Riders and horse dealers may argue about which was the most beautiful horse ever beheld by mankind.
But for a 12-year-old sixth grader with a strained school life, who asked not to be named, no horse beats Heemang, her favorite riding mate.
Heemang, which means “hope” in Korean, is one of the 15 riding horses being raised at the Riding Healing Center in Incheon, west of Seoul, established by the Korea Racing Authority.
“I like Heemang the best; she is a good girl and does exactly what I tell her to,” the girl murmured softly when asked to pick her favorite horse.
She is battling mental and behavioral illnesses, according to the riding center. Shy and sensitive, she found it difficult to blend in at school.
A month ago, she began therapeutic horseback riding, a sport increasing in popularity among children.
Horseback riding generates strong motivation for achievement and enhances communicative skills, helps with cognitive dysfunction, stabilizes emotional imbalances and increases sociability, studies have shown.
According to the Education Ministry data, about 1.8 million children, or approximately 24 percent of the country’s younger population, are suffering from mental or behavioral illness.
She put on her riding helmet and protective vest, getting ready for a 15-minute grooming and a 30-minute ride around the indoor arena. Her riding instructor, Park Jun-geun, guided her through the lesson.
“Typical Korean students are asked to remain passive, are given directions at school or home, such as ‘do this,’ ‘do that,’ or ‘don’t do that.’ But here we ask our students if they can or cannot undertake the given missions, trying to encourage them to speak up for themselves,” Park said.
“Confidence comes naturally as they learn how to handle these big buddies and take good care of them.”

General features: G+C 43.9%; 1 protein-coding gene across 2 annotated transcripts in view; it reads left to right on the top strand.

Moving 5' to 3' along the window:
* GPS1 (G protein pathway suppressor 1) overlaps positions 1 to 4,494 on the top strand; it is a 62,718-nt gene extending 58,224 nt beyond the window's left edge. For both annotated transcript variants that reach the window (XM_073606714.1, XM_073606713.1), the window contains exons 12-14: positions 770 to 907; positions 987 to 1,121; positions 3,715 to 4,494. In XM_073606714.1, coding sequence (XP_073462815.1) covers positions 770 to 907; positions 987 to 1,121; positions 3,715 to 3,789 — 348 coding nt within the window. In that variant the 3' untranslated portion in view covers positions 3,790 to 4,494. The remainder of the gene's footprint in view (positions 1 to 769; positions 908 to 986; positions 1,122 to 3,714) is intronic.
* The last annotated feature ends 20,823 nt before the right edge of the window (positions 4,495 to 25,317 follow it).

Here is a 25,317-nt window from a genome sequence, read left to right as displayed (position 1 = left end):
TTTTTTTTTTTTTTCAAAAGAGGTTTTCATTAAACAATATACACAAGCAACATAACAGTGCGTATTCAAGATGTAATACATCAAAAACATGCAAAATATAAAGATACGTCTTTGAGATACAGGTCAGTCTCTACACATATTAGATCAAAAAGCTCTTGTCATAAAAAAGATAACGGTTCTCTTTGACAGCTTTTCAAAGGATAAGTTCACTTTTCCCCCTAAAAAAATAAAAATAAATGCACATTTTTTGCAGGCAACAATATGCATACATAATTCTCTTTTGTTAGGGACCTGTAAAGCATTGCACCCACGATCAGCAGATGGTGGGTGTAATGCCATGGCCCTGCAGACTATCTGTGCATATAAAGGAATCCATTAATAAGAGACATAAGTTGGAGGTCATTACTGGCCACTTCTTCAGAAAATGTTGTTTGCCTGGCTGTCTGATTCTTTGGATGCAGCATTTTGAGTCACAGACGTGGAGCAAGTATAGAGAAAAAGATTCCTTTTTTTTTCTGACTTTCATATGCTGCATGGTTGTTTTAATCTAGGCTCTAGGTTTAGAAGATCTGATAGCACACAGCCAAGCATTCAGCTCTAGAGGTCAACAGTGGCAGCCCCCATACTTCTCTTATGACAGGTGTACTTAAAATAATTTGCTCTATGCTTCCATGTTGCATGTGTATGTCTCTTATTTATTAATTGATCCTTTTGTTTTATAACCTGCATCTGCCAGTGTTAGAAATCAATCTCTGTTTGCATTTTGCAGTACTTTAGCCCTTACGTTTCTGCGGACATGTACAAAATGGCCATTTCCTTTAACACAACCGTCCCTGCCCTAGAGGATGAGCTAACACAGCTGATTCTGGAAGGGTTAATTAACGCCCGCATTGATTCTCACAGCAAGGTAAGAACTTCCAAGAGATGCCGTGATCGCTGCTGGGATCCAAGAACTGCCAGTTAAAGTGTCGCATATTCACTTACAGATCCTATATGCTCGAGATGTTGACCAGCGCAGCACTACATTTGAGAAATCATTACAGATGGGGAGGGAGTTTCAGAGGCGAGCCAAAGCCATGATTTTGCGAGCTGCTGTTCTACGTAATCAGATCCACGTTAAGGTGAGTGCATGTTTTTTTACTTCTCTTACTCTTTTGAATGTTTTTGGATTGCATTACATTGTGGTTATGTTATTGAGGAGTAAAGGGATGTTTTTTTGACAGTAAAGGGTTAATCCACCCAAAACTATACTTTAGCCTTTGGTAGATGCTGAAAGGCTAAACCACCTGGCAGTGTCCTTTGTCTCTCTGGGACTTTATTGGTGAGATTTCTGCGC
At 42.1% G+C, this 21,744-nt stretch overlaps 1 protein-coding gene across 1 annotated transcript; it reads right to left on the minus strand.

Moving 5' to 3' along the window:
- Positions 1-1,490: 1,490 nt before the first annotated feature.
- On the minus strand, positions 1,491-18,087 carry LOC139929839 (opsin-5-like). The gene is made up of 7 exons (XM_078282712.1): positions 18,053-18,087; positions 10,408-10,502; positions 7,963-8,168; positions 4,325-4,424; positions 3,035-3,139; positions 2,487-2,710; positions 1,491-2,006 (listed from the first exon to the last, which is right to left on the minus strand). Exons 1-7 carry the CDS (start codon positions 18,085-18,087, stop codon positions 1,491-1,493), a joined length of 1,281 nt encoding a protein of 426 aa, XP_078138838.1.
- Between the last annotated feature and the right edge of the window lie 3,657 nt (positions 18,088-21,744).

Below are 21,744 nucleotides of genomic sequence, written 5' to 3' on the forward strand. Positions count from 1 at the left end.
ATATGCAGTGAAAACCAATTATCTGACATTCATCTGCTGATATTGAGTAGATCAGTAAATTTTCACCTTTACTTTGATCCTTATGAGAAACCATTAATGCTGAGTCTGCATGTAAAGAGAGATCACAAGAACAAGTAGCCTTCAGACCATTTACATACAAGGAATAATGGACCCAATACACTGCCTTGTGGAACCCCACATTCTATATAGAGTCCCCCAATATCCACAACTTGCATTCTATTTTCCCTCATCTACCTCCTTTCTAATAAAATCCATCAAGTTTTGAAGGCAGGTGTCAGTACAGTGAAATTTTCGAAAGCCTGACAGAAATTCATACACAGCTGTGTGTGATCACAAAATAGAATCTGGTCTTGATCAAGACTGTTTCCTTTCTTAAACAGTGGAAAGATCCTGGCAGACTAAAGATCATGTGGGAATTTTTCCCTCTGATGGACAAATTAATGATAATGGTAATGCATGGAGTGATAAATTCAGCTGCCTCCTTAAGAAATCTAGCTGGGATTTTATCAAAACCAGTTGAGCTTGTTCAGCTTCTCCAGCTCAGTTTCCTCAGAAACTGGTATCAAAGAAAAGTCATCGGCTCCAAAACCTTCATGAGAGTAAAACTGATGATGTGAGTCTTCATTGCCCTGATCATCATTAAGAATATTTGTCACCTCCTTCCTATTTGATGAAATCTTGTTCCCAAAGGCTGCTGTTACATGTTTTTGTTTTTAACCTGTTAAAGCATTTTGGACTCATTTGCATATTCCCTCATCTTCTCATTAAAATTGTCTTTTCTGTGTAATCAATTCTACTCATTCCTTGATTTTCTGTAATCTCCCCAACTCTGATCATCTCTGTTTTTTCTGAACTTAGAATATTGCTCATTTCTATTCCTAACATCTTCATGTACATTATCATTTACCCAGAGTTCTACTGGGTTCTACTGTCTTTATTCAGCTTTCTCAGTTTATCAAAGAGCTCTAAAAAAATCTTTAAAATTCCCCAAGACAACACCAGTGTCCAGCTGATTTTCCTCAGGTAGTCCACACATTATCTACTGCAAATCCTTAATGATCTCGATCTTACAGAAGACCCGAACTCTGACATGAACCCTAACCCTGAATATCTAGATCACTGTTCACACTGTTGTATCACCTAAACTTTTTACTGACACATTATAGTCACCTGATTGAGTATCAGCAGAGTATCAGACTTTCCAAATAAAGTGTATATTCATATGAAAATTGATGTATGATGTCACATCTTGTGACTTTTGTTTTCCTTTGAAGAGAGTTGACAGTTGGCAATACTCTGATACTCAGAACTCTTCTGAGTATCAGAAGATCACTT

For the first 15 minutes, she groomed 10-year-old Soondoongyi, the only stallion at the riding center.
Put into a new grooming room, Soondoongyi sniffed nervously. She quickly gave him a warm hug around his neck and friendly pats, and brushed the dirt off him.
“They told me last time that horses do not feel pain in the mane,” the soft-hearted girl said, although hesitant to give a strong pull while combing the stallion’s entangled mane.
Then came the 30-minute horseback ride in a marquee with instructor Park and a sidewalker who stayed close to the young rider.
During the last 10 minutes, she was allowed to ride Soondoongyi on her own, free of the sidewalker. She was a bit nervous but in perfect control, synchronized with the brown stallion, together making a beautiful circle on the sandpit.
This is her fifth session at the weekly therapeutic horseback riding class at the center, approximately one-hour by bus from her home in Anyang City, Gyeonggi Province. The trip is long but worth it, said her mother, who always accompanies her to the center and watches the riding session.
The center’s weekend class, 30,000 won ($28.43) per 45-minute session, is the cheapest nationwide. They normally cost 45,000 won or higher at other private riding centers.
“Many riding healing centers in Germany and the United Kingdom are run by local volunteers and donors; this is a sharing culture that Korea has yet to adopt,” the instructor said, adding that he hopes that more people could enjoy the benefits of therapeutic horseback riding.
By Chung Joo-won (firstname.lastname@example.org)